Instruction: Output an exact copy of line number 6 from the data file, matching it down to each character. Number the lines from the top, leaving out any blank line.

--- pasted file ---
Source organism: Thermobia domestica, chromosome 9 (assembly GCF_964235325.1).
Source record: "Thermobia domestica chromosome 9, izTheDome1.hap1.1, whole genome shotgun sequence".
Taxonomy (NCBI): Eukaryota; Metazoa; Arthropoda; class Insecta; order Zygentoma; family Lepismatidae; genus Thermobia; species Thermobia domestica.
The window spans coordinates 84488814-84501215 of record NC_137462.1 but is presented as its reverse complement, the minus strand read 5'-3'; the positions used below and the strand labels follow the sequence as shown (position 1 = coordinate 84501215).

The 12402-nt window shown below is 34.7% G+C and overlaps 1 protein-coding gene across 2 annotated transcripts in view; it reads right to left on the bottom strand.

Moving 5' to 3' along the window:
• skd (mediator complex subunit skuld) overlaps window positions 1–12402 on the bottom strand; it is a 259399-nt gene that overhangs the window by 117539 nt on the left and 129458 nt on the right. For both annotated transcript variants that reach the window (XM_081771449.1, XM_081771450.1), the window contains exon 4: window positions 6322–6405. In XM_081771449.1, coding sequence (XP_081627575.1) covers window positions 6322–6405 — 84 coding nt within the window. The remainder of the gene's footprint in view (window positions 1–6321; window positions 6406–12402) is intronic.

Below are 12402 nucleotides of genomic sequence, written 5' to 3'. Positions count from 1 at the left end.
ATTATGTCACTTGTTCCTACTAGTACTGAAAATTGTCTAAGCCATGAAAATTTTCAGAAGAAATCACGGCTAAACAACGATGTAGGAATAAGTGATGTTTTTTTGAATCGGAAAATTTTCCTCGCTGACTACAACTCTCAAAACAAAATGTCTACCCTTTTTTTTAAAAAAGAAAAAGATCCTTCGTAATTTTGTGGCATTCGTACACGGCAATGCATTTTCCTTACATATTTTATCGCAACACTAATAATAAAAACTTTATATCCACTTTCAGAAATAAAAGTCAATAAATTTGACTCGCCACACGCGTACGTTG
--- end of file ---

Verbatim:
Moving 5' to 3' along the window: